The CIA’s Importance, Recruitment, and Activities

March 6, 2019
Jack Davis

Description: Jack’s presentation focused on the breadth and importance of the CIA’s mission, the challenges of getting and keeping the best possible employees, what the CIA does and doesn’t do, who cares, and why it takes so much money to keep doing what it does. He will take questions after the presentation and likely will not have to wimp out on the answers too often.

Jack Davis’ Bio: Jack escaped Baton Rouge by joining the Army in ‘61, was assigned to Army Intelligence and served two years on the northernmost Japanese island of Hokkaido as part of a large US activity to electronically snoop on Soviet military activities in the far east. In ‘64 he reentered LSU and bounced around in engineering, architecture and economics receiving a BA in Economics in ‘67 and pursued a MS in Systems Management from USC in the 1970s.

Jack worked his way through school with the GI Bill and working for AT&T, the Bell System, Louisiana Electronics and as an audio engineer for a radio station. Upon graduation he was offered positions by the CIA, NSA and DIA. Having had enough of the military Jack chose CIA to interpret satellite photography of the USSR and later as a physical scientist analyzing Soviet and Chinese missile and space tracking capabilities. Other positions included: a stint writing and coordinating articles on Soviet and Chinese missile and space developments for President Carter, Recruitment Coordinator for the CIA’s Directorate of Intelligence, Executive Secretary of a Pentagon committee that coordinates intelligence positions among our allies, several management positions and a few more squirrely projects he still can’t talk about. Upon retirement Jack was awarded the Career Intelligence Medal by the Director, CIA. He is a co-author of a waiting-to-be-published book on CIA intelligence breakthroughs in the heyday of interpretation of early satellite photography.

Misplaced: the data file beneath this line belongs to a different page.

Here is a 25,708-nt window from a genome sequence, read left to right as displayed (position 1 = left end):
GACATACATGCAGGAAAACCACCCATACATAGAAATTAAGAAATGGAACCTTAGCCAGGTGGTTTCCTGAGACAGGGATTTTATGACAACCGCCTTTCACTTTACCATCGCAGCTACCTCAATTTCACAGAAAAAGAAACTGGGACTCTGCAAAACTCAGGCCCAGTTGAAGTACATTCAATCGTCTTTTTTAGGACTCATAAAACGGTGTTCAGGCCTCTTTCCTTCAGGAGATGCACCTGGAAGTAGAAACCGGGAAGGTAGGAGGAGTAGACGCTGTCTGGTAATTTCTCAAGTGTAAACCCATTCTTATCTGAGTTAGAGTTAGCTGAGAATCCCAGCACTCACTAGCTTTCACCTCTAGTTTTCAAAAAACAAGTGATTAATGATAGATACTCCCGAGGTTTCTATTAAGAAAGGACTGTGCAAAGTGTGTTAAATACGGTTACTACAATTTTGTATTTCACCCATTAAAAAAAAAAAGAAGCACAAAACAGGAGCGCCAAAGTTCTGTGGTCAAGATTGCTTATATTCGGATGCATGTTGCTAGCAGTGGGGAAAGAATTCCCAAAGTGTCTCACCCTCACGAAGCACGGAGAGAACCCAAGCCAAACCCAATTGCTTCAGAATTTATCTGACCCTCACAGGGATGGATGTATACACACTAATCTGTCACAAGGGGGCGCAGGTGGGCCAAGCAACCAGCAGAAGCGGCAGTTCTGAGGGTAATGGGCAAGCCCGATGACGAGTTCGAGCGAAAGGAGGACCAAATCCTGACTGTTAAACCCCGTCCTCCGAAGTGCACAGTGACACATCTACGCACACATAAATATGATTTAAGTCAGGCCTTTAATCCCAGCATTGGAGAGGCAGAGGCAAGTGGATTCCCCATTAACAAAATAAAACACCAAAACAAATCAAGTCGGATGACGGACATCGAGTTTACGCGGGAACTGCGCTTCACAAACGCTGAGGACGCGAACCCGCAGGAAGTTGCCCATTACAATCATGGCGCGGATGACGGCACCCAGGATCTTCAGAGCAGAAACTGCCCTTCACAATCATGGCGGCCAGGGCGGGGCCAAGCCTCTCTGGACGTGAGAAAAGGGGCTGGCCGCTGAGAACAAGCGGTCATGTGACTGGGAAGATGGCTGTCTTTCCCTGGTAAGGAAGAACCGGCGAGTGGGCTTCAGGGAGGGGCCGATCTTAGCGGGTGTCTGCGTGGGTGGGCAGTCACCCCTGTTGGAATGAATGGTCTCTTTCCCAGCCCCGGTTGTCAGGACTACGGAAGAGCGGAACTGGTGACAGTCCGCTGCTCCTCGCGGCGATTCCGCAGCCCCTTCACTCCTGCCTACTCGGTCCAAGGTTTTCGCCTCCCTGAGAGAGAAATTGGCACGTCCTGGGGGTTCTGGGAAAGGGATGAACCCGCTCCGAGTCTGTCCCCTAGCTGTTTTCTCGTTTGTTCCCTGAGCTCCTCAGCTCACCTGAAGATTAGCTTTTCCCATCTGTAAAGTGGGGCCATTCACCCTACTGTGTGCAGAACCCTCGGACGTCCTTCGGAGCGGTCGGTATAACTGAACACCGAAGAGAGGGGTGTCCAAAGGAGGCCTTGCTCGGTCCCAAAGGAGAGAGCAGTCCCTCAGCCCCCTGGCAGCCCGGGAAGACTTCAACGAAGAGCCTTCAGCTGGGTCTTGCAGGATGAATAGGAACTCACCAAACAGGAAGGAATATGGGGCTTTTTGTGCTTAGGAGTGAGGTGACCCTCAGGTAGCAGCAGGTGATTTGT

Jack’s other interests include: sailing, genealogy, shooting, wilderness backpacking, voluntary simplicity, sustainable living, sustainable economics, environmental issues, sustainable radio communications and SETI. Jack holds a general class amateur radio license (KM4QJY).